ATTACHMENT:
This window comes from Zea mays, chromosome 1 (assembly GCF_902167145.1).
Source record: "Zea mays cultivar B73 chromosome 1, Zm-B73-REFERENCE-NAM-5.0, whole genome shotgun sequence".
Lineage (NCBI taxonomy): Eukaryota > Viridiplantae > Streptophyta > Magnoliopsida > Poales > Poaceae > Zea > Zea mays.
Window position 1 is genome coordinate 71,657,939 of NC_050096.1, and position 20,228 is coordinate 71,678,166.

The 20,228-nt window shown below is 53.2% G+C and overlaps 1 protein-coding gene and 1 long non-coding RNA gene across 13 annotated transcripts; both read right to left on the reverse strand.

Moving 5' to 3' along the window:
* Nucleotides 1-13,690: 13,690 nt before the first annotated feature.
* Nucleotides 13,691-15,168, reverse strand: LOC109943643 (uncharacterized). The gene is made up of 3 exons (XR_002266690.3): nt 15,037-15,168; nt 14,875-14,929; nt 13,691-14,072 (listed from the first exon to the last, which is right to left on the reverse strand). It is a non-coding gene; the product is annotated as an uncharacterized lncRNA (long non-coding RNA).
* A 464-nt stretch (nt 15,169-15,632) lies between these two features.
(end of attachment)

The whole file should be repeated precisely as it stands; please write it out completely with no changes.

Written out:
This window comes from Zea mays, chromosome 1 (assembly GCF_902167145.1).
Source record: "Zea mays cultivar B73 chromosome 1, Zm-B73-REFERENCE-NAM-5.0, whole genome shotgun sequence".
Lineage (NCBI taxonomy): Eukaryota > Viridiplantae > Streptophyta > Magnoliopsida > Poales > Poaceae > Zea > Zea mays.
Window position 1 is genome coordinate 71,657,939 of NC_050096.1, and position 20,228 is coordinate 71,678,166.

The 20,228-nt window shown below is 53.2% G+C and overlaps 1 protein-coding gene and 1 long non-coding RNA gene across 13 annotated transcripts; both read right to left on the reverse strand.

Moving 5' to 3' along the window:
* Nucleotides 1-13,690: 13,690 nt before the first annotated feature.
* Nucleotides 13,691-15,168, reverse strand: LOC109943643 (uncharacterized). The gene is made up of 3 exons (XR_002266690.3): nt 15,037-15,168; nt 14,875-14,929; nt 13,691-14,072 (listed from the first exon to the last, which is right to left on the reverse strand). It is a non-coding gene; the product is annotated as an uncharacterized lncRNA (long non-coding RNA).
* A 464-nt stretch (nt 15,169-15,632) lies between these two features.